Does something that reminds you of being sick belong in the category ‘Good Memories’? My mom gave us flat ginger ale whenever we were recovering from a bout of stomach flu. It was part of being cared for, and it definitely settled my stomach. So, for me, it’s a memory of comfort.
Yes, we drank soda when we were kids on special occasions, although back then I would choose orange or root beer, rather than ginger ale. I rarely drink store-bought soda these days – but, if I had to choose, it would be ginger ale. I guess my tastes have changed.
DISCLOSURE: In order for me to pay my blogging expenses, I may receive monetary compensation for my endorsement and/or link to products mentioned on this blog. As an Amazon Associate I earn from qualifying purchases.
But really, there’s no need to choose store-bought when I can make my own healthy ginger ale that’s full of good enzymes, and beneficial yeasts and bacteria. And I can control the amount of sugar.
Benefits of Ginger
Most of us are aware that ginger, Zingiber officinale, really does the job when it comes to easing nausea. But did you know that it may help relieve the pain of osteoarthritis because of its ability to reduce inflammation?
Start With a Ginger Bug
The tastiest ginger ale begins with a ginger bug, but whey (the liquid strained from a good quality plain yogurt) may be used as well. Think of a ginger bug as a sourdough for homemade sodas. It has to be fed to continue reproducing. But it can be used for all kinds of sodas – not just ginger ale. Think homemade root beer or even fermented sodas made from herbal tea.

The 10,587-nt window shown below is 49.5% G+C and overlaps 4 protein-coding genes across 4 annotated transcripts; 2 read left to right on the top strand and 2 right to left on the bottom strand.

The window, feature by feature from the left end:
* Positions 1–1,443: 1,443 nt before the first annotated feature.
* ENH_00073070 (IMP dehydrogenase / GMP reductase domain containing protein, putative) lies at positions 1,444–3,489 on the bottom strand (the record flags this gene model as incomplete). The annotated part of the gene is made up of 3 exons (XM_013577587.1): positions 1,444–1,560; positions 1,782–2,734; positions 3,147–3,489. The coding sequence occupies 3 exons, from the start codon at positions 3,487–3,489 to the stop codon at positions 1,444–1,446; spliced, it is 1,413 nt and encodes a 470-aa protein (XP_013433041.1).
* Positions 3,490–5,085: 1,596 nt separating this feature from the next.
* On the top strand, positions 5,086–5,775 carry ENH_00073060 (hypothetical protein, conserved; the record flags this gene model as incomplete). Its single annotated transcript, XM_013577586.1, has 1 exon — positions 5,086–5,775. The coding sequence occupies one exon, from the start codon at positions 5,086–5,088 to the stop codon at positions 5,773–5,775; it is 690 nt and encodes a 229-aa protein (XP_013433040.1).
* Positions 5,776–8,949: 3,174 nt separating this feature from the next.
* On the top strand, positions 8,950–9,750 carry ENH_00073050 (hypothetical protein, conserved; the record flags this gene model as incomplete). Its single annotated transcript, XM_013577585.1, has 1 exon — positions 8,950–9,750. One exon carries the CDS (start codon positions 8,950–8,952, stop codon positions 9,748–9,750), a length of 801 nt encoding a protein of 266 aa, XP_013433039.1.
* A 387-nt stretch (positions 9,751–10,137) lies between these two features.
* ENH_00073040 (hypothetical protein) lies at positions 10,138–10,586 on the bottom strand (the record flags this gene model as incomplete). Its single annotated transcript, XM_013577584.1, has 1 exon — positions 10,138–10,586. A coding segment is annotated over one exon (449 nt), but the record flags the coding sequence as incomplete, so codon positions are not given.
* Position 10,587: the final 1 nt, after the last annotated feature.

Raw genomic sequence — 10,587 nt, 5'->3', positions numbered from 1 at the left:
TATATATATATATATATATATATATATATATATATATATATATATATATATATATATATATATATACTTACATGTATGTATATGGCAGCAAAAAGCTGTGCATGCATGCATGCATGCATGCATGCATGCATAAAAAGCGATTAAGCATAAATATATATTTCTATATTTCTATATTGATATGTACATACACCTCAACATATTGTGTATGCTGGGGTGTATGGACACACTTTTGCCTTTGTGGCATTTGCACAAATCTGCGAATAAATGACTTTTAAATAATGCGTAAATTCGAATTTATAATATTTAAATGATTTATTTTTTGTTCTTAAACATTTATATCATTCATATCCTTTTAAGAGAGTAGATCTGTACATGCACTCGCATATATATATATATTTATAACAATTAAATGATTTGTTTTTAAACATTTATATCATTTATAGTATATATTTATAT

Your ginger bug will capture wild yeasts and bacteria. You’ll feed those little beasties sugar and they in turn will emit carbon dioxide, the magic that will make your soda fizz.
The fact that you are feeding your bug sugar doesn’t mean that your beverage will have a high sugar content. That’s the beauty of the beasts – they are consuming the sugar and the longer you let your soda ferment, the less sugar it will contain.
- fresh organic ginger
- organic cane sugar
- non-chlorinated water
- Grate a 2" piece of fresh ginger.
- Add the ginger to a jar along with 1 tablespoon of sugar and 1/2 cup of water. Stir.
- Cover your jar loosely and place in a warm spot in your kitchen. A coffee and a rubber band work well to cover it.
- Each day, stir in another 2" piece of ginger, grated, 1 tablespoon of sugar and 2 tablespoons of water.
- Continue for 5 - 6 days, or until bubbly.
- You may then refrigerate your ginger bug and reduce the feeding to once a week, if desired. To re-activate, remove from the refrigerate and begin feeding daily.
- Use 1/2 cup of ginger bug per 1/2 gallon of sweetened liquid to make soda.
So once you get your ginger bug ready, you can start your ginger ale. Yes, this is slow food, just the way I like it!
- Ad 3 cups of water, ginger, sugar, molasses and sea salt to a saucepan.
- Bring to a boil and then simmer for 5 - 10 minutes.
- Remove from the heat and add 4 cups of water. Cool to room temperature.
- Transfer to a 1/2 gallon glass container with lid.
- Add lemon or lime juice, and ginger bug or whey. Stir.
- Put lid on jar and tighten.
- Allow to ferment on counter for 2 - 6 days. (Shorter time period if room is warm and longer time period if room is cold.)
- Once bubbling begins, burp the jar by loosening the lid and then re-tighten.
- Strain and bottle in Grolsch bottles and refrigerate. Will last for several months. Check the bottles occasionally and burp the lid to prevent too much build-up of gases.
Thank you for visiting Learning And Yearning. May "the LORD bless you and keep you; the LORD make his face shine upon you and be gracious to you; the LORD turn his face toward you and give you peace." Num 6:24-26